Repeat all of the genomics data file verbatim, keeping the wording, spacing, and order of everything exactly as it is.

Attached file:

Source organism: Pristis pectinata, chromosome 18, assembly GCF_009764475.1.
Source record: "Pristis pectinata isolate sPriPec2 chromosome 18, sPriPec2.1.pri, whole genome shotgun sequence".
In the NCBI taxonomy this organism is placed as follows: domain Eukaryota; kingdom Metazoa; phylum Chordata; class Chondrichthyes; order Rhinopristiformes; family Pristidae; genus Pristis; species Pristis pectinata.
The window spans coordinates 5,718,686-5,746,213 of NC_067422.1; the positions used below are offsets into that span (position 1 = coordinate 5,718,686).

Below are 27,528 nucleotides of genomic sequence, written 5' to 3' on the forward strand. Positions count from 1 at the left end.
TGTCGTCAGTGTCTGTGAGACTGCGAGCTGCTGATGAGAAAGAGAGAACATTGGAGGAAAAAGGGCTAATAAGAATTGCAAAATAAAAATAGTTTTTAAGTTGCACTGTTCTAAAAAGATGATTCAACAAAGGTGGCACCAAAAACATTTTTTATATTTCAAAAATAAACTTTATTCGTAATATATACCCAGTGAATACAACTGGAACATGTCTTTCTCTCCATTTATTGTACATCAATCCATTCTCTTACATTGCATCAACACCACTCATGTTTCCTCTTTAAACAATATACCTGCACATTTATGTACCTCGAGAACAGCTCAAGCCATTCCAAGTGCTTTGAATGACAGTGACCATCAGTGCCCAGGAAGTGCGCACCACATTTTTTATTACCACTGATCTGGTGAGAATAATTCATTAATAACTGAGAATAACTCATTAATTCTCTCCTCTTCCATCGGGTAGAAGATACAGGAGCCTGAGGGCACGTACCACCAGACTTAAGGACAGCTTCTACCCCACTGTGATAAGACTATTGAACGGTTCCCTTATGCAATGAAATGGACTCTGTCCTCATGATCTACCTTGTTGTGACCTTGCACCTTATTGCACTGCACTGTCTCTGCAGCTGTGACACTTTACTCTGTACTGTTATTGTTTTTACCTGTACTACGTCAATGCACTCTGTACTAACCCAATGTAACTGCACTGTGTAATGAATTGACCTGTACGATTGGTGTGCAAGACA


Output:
Source organism: Pristis pectinata, chromosome 18, assembly GCF_009764475.1.
Source record: "Pristis pectinata isolate sPriPec2 chromosome 18, sPriPec2.1.pri, whole genome shotgun sequence".
In the NCBI taxonomy this organism is placed as follows: domain Eukaryota; kingdom Metazoa; phylum Chordata; class Chondrichthyes; order Rhinopristiformes; family Pristidae; genus Pristis; species Pristis pectinata.
The window spans coordinates 5,718,686-5,746,213 of NC_067422.1; the positions used below are offsets into that span (position 1 = coordinate 5,718,686).

Below are 27,528 nucleotides of genomic sequence, written 5' to 3' on the forward strand. Positions count from 1 at the left end.
TGTCGTCAGTGTCTGTGAGACTGCGAGCTGCTGATGAGAAAGAGAGAACATTGGAGGAAAAAGGGCTAATAAGAATTGCAAAATAAAAATAGTTTTTAAGTTGCACTGTTCTAAAAAGATGATTCAACAAAGGTGGCACCAAAAACATTTTTTATATTTCAAAAATAAACTTTATTCGTAATATATACCCAGTGAATACAACTGGAACATGTCTTTCTCTCCATTTATTGTACATCAATCCATTCTCTTACATTGCATCAACACCACTCATGTTTCCTCTTTAAACAATATACCTGCACATTTATGTACCTCGAGAACAGCTCAAGCCATTCCAAGTGCTTTGAATGACAGTGACCATCAGTGCCCAGGAAGTGCGCACCACATTTTTTATTACCACTGATCTGGTGAGAATAATTCATTAATAACTGAGAATAACTCATTAATTCTCTCCTCTTCCATCGGGTAGAAGATACAGGAGCCTGAGGGCACGTACCACCAGACTTAAGGACAGCTTCTACCCCACTGTGATAAGACTATTGAACGGTTCCCTTATGCAATGAAATGGACTCTGTCCTCATGATCTACCTTGTTGTGACCTTGCACCTTATTGCACTGCACTGTCTCTGCAGCTGTGACACTTTACTCTGTACTGTTATTGTTTTTACCTGTACTACGTCAATGCACTCTGTACTAACCCAATGTAACTGCACTGTGTAATGAATTGACCTGTACGATTGGTGTGCAAGACA